In case you felt like you weren’t watching enough TV, the country’s largest cable provider wants you to take a week and gorge yourself.
Comcast Corp. (NASDAQ:CMCSA) announced on Thursday that it will deliver unrestricted on-demand access to more than 100 television series during the week of March 25. In what the Philadelphia-based telecom giant is dubbing “Xfinity Watchathon Week,” Comcast is providing the free content to subscribers of Xfinity TV -- its video-on-demand service -- encouraging viewers to go on a television binge and catch up on what they might have missed the first time around. The promotion includes recent hits such as “Downton Abbey” and “Game of Thrones,” along with older shows such as “The Sopranos” and “Sex and the City.” Comcast is calling it “the biggest TV catch-up in history.”
The promotion, which includes more than 3,375 hours of television, is an indication that networks and cable providers are recognizing that the way people watch TV is rapidly changing. According to a study published last year by TiVo, only 38 percent of TV viewing is done live, with sports and news programming making up the majority of live viewing. And with the rise of time-shifted viewing, younger viewers are changing the ways they digest favorite shows, often binge-viewing through an entire season in a matter of days.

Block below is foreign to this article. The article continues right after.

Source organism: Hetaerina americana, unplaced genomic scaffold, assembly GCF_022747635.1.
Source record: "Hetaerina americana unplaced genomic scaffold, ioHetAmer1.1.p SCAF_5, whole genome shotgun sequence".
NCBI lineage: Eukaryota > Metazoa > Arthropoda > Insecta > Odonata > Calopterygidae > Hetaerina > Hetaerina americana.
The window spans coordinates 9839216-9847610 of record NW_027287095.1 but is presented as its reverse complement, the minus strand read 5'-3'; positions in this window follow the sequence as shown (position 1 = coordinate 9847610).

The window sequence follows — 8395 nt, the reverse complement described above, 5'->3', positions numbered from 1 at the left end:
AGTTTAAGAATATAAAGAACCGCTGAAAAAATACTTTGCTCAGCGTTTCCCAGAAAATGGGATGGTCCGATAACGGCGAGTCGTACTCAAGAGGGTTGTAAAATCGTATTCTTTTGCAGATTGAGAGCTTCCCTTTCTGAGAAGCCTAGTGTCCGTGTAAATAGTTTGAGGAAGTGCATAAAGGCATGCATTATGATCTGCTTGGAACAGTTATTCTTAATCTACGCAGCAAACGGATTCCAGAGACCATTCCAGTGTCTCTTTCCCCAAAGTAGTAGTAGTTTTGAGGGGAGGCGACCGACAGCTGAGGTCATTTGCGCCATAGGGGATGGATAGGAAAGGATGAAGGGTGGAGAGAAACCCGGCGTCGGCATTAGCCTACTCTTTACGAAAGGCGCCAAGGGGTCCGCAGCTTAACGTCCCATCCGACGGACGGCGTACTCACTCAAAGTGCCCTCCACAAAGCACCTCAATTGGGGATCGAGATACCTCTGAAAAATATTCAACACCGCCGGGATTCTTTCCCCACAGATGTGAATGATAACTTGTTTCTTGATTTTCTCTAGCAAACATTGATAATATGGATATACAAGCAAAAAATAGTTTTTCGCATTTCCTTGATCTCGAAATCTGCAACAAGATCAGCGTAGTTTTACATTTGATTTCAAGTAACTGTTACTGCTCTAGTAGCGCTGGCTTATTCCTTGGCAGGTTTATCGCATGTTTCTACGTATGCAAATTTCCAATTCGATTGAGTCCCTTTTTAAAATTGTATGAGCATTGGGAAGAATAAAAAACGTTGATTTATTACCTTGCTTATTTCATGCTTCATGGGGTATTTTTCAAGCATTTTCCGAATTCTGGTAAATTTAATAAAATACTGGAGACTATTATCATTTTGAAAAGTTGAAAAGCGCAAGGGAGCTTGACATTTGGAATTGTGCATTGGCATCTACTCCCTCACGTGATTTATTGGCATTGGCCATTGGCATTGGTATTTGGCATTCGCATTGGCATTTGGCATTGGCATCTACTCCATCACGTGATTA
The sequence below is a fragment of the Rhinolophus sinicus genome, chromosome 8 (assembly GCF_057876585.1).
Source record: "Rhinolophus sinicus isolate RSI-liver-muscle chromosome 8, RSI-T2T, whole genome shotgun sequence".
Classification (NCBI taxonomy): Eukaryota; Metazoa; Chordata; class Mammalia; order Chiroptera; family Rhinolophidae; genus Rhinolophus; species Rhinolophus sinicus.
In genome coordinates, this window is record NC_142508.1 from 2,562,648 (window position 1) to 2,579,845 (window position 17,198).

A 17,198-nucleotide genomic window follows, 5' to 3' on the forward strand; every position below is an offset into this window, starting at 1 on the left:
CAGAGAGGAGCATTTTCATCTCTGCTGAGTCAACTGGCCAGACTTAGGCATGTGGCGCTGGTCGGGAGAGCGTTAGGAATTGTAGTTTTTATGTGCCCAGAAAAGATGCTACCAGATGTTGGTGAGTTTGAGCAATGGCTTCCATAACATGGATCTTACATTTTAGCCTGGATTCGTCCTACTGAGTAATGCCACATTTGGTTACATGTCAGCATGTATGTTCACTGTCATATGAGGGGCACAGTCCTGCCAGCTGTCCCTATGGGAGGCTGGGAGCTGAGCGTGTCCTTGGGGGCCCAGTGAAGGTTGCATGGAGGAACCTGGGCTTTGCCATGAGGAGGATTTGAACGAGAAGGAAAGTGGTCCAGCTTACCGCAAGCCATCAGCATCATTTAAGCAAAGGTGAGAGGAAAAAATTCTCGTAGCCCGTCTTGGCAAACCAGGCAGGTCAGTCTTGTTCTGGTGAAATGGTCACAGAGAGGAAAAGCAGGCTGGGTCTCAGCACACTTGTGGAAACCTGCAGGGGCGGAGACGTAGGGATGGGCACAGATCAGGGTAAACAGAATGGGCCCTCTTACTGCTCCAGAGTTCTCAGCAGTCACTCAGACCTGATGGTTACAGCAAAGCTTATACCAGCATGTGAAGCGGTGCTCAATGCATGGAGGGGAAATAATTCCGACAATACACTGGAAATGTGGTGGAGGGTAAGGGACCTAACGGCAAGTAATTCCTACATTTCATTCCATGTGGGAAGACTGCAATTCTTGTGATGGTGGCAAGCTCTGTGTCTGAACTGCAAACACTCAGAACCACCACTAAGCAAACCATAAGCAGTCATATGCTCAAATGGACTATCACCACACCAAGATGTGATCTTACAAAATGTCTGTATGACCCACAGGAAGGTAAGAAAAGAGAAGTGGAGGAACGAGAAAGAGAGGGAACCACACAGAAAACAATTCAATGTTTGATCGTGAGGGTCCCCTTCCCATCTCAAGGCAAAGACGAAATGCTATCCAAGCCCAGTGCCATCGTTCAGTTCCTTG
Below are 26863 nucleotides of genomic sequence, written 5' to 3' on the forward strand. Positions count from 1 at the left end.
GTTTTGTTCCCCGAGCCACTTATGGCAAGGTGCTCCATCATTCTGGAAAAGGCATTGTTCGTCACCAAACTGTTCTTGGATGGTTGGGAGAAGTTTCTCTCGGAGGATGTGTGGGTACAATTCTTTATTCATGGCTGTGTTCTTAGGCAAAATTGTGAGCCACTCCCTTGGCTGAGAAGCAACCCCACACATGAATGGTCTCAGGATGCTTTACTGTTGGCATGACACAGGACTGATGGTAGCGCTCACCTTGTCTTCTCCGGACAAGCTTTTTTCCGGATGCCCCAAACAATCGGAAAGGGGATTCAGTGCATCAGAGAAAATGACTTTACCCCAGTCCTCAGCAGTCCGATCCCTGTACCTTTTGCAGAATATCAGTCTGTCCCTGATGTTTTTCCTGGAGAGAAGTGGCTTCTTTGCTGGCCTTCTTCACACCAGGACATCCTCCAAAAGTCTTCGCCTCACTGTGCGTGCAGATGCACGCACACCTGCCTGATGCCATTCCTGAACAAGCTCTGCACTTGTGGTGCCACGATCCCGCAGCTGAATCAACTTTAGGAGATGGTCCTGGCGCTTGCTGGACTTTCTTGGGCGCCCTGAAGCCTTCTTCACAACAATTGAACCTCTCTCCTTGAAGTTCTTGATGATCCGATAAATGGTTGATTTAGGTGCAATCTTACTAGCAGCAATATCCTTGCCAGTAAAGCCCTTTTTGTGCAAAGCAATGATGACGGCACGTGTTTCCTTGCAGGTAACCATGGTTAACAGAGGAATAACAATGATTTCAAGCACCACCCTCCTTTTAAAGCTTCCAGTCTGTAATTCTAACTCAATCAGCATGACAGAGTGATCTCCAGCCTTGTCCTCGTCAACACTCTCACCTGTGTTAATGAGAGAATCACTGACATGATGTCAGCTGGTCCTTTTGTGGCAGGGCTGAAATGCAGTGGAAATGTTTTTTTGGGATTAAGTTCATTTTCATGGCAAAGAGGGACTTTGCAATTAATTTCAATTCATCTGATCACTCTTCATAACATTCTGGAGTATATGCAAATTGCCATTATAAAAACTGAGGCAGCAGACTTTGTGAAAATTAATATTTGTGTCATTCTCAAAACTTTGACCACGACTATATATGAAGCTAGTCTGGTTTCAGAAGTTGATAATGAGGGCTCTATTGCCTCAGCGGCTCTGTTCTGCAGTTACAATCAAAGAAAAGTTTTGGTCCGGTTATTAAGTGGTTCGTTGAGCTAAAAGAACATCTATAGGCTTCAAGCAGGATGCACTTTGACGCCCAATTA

As such, Comcast’s promotion makes sense, especially in light of the serial nature of modern episodic television, where storylines often unfold slowly over the course of an entire season or even an entire series. And considering that Comcast has managed to solicit the participation of 30 major networks -- including premium channels such as HBO, Showtime and Starz -- TV executives are no doubt eager for the chance to hook in more viewers. Typically, networks only provide limited content on demand, but appetites for on-demand access are growing, and cable providers are losing ground to companies such as Amazon.com Inc. (NASDAQ:AMZN) and Netflix Inc. (NASDAQ: NFLX) in the emergent on-demand industry.
From that perspective, “Watchathon Week” could be seen as a kind of TV-industry play on New York City’s Restaurant Week, the biannual event in which eateries across the city offer prix fixe meals at significantly lower prices in the hopes of turning transient diners into lifelong customers. If the idea catches on, expect seasonal “Watchathons” to become a regular part of the TV landscape. Take that, sweeps week.
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Comcast’s “Watchathon Week” takes place March 25-31. Shares of Comcast closed Thursday at $41.16, up 57 cents.